I've always had that mindset of, 'OK, I may be hot this month or doing really well this month, but don't get too high, don't get too low - just enjoy it.' Don't ride the rollercoaster, basically. I always thought about it like, I'm not going to an amusement park, I'm going to a baseball field.
When I think about 2017, I feel like it was just another year. It was a whirlwind, but I wouldn't have wanted it to play out any other way. I'm glad I was in New York. There's nowhere else I would rather play, and there's no other group of teammates that I would rather be around.
As a kid growing up in California, I collected autographs.
My main focus is, 'What can I do today to help the team win the ballgame?' You have those blinders on. It helps you focus.
If my barrel meets the ball, I think good things are going to happen.
Defensively, hitting-wise, running the bases. There's always room to improve. That motivates me to get a little better every day.
If I know it's going over the fence, I am going to start jogging and just get around the bases and get back in the dugout.
I had a lot of fun playing football and basketball, but deep down, the chess match or cat-and-mouse game between the pitcher and batter in baseball really drew me in. It's a thinking man's game, and for me, nothing can compare to that.
In my early work, my time in the batting cage, that's serious, and that's when I feel like I'm really working. That's where I have to lock in on my approach, make sure my mechanics are right, and make sure my mindset is right for the upcoming game. But then, when the game comes up, it's a game! You're supposed to have fun when you play games.
Sometimes you've got to tip your cap when they're painting stuff on the corner. But you can't give up, got to keep battling and make some adjustments.
You define great players as guys that are out there grinding, battling every day with their team.
When you go to college the first couple years, and you kind of get beat around, you kind of think about, 'Maybe if I went to pro ball, it would be a little bit better.' Now that I look back on it, I made the right choice.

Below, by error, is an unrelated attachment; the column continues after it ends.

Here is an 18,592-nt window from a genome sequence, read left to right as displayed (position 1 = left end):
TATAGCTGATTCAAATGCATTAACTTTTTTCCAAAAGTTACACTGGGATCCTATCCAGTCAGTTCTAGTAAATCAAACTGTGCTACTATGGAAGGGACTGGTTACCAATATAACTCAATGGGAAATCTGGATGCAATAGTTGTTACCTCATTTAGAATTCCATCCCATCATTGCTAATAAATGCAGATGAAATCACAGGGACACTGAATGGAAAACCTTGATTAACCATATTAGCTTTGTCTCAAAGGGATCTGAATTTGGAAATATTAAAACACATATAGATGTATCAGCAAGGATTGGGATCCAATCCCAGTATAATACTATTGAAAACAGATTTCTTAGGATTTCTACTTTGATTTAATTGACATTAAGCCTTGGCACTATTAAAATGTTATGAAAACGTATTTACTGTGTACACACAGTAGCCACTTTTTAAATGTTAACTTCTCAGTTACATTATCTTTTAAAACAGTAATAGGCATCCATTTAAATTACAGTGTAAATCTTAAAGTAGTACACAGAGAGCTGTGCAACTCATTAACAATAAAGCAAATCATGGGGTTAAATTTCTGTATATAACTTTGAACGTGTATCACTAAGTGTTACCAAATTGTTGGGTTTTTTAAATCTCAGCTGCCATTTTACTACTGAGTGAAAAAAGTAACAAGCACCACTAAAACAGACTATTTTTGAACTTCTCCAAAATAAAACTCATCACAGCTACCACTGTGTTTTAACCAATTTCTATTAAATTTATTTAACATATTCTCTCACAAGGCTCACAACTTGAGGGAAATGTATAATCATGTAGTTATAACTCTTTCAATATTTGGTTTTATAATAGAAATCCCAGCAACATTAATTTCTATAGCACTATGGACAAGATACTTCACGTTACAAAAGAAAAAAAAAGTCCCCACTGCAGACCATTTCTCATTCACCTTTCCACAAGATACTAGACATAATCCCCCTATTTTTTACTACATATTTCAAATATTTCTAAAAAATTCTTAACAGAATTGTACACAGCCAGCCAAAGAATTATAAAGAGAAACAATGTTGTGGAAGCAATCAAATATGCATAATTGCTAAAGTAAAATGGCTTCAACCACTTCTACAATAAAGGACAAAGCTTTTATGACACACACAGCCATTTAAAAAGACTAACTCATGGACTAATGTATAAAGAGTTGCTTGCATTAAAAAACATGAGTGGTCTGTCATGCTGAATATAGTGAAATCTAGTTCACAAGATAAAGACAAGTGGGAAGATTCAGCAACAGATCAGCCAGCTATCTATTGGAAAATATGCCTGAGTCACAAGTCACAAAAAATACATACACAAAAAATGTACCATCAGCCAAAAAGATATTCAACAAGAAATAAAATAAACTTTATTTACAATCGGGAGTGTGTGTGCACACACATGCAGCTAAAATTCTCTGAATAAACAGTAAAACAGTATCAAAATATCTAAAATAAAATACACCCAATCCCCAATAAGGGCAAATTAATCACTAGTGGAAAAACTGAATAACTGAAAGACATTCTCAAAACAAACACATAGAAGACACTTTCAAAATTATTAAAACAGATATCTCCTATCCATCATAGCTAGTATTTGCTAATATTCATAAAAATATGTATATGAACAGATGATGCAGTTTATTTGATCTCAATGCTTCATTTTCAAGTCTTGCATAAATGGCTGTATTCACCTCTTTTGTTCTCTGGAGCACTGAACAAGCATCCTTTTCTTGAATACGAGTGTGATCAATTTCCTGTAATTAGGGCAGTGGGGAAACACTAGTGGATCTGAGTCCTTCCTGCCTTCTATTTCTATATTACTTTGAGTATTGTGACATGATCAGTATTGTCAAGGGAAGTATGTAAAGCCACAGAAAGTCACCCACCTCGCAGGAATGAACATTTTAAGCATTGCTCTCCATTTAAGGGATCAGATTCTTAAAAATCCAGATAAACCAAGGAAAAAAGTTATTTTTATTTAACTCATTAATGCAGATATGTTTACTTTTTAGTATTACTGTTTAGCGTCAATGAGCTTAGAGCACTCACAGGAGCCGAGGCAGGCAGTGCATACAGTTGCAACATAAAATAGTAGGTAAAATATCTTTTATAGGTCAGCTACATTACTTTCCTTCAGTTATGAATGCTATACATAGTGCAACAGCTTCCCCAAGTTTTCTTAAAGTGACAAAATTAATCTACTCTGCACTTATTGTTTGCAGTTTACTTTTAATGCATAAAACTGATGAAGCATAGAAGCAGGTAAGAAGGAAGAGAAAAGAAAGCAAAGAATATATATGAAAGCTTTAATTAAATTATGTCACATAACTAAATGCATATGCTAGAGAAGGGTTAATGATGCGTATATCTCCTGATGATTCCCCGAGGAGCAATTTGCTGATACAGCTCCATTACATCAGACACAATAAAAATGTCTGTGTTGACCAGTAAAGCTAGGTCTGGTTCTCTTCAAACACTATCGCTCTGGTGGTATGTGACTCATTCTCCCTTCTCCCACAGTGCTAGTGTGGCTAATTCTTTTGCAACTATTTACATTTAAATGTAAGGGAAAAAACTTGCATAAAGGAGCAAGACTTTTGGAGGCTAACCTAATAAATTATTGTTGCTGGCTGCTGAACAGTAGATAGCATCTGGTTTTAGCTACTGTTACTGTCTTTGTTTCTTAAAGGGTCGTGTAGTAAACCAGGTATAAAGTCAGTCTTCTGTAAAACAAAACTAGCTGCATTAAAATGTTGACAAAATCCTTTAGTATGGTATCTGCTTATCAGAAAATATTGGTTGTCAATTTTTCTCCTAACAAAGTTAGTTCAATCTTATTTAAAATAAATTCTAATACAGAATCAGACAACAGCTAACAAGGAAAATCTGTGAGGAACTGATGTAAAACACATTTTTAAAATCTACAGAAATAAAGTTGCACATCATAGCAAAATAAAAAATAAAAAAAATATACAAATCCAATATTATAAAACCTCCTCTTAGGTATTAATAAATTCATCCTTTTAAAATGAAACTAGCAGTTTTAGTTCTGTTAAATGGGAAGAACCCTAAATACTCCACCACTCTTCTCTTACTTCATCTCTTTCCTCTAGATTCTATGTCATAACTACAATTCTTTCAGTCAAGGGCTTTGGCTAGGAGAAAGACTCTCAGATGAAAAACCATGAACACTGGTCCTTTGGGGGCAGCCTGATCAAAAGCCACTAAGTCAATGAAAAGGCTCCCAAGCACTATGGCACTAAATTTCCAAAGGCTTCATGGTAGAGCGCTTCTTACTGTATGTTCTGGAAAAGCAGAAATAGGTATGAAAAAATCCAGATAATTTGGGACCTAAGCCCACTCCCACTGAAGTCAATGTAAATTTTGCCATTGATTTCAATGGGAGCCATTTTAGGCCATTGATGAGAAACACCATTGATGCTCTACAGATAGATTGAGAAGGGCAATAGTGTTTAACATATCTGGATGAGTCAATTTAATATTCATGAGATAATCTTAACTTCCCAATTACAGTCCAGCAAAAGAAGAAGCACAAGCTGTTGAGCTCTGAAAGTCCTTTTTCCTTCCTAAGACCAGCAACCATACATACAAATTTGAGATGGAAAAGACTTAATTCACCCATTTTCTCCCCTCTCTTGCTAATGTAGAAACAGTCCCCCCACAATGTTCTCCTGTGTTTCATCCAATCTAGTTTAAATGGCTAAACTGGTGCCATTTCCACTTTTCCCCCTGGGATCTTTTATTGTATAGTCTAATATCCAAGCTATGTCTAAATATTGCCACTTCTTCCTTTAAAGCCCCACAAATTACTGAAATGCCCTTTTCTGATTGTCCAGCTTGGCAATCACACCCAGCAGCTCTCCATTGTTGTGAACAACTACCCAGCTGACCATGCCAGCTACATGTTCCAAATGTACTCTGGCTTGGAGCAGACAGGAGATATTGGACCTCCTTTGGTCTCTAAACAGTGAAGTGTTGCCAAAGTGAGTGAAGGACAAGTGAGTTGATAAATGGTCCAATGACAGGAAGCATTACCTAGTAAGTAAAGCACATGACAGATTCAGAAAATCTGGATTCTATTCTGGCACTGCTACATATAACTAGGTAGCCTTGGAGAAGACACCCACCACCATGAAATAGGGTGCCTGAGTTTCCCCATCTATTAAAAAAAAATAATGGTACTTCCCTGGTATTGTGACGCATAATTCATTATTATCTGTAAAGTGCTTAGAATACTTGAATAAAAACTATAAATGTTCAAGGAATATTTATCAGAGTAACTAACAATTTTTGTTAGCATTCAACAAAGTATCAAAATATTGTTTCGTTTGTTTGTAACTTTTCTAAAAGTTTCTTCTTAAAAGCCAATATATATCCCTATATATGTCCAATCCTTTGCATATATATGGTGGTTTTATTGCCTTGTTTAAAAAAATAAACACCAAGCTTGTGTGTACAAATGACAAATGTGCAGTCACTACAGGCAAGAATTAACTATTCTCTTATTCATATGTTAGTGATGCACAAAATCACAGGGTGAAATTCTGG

Even though it feels like you are so far away from the big leagues, my love for the game kept me motivated to get through the hard times in the minors.
When you're on the road, fans pay to cheer on their team and boo the other team; that's just part of it. That's what they're supposed to do. I expect it. I think everybody expects that.
My dad told me, 'If you're going to go out there and play baseball, or you're going to play basketball or football, work hard at it no matter what. I want you to have fun with your buddies, but you have to put in the time because this is your craft.' He didn't just want me to be good. He pushed me to that next level.
To a certain extent, I enjoy failure. It's part of the game. There's always room to grow; there's room to improve.
They just brought it up to me and said, 'Hey, this is what we're going to do.' They're going to put out a section and call it Judge's Chambers and give them little judge outfits, and we'll see what happens. I think it turned out great.
In baseball, you have to remain calm, cool, and collected. In football, you can let out a little anger sometimes. It was a fun game, and I liked it, but I knew in my heart I was going to play baseball.
One and done, Home Run Derby champion. It was a cool experience. I enjoyed it all, but I don't think I really need to go out there and do it again.
I know I wouldn't be a New York Yankee if it wasn't for my mom: the guidance she gave me as a kid growing up, knowing the difference from right and wrong, how to treat people and how to go the extra mile and put in extra work, all that kind of stuff.